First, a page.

If the answer depends on whether attorneys’ fees are literally shared with a nonlawyer, then Lawyers A and B both violated it. There is plentiful authority, however, supporting the conclusion that making interest payments on an ordinary commercial line of credit with a bank does not violate the fee-splitting rule. One of the many contributions of Sebok’s article is to show that the covenants in loan agreements with banks grant a significant degree of control to the lender over the operation of the law firm. If the concern underlying Rule 5.4(a) is preventing outsiders from meddling in the representation of clients by lawyers, Lawyer A may be in trouble also if she accepts covenants potentially granting control to the lender. As for Lawyer B, one might rely on the principle that it is permissible to pay a fixed interest rate to a lender, one not contingent on the outcome of any given matter, but there are some state bar ethics opinions prohibiting these sorts of fixed-rate contingent advances. The prohibition becomes more uniformly applied where the return to the lender is calculated as a percentage of the proceeds of a litigated matter handled for a client. Further complicating the analysis, law firms commonly engage in factoring transactions, in which they sell their accounts receivable to a nonlawyer, in exchange for a discounted cash payment. A recent U.S. District Court decision in Massachusetts followed the well-established rule that selling accounts receivable – which, after all, necessarily are comprised of attorneys’ fees – to a nonlawyer does not violate the fee-splitting rule.3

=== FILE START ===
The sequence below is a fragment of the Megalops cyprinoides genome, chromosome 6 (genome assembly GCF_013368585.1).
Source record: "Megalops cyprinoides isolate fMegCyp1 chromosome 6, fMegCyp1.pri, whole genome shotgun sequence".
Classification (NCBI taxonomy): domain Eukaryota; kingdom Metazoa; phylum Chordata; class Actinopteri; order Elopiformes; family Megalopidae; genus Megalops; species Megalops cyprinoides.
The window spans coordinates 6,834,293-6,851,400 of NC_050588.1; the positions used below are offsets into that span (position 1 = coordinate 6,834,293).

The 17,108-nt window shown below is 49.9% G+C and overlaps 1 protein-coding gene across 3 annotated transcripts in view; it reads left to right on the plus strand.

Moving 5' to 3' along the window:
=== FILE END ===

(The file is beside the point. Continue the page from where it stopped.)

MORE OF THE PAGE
It is then but a small step to recognize the permissibility of factoring unmatured attorneys’ fees, as distinguished from payments due for services already completed. (“Unmatured” here means that a definite obligation to pay the lawyer a specific amount has not yet accrued; in a contingent-fee representation, for example, the client may have agreed to pay 1/3 of the gross proceeds, but until judgment or settlement, the precise extent of the client’s obligation has not yet been established.) As Sebok notes, “attorneys are factoring unmatured contingent fees today” (P. 32.), courts are aware of the practice, and have allowed the existence of this practice to pass without comment. Interestingly, one New York decision he cites inverts the “core values” objection to fee-splitting and contends that a formalistic application of the fee-splitting rule treats lawyers worse than other similarly situated businesses. (P. 33.)
But the factoring of unmatured fees would violate what Sebok calls the Direct Relation Test (DRT), which is his attempt to make sense of the incoherence in fee-splitting cases and ethics opinions. The DRT prohibits the payment of legal fees to a nonlawyer if and only if the nonlawyer’s profit or loss is directly related to the success of a lawyer’s representation of a client. (P. 21.) “Direct” here means something like “linked to the result in a particular case or small subset of cases.” Courts and bar associations therefore have a choice: Either prohibit factoring of unmatured fees, thus applying the DRT, or permit this common practice and junk the DRT.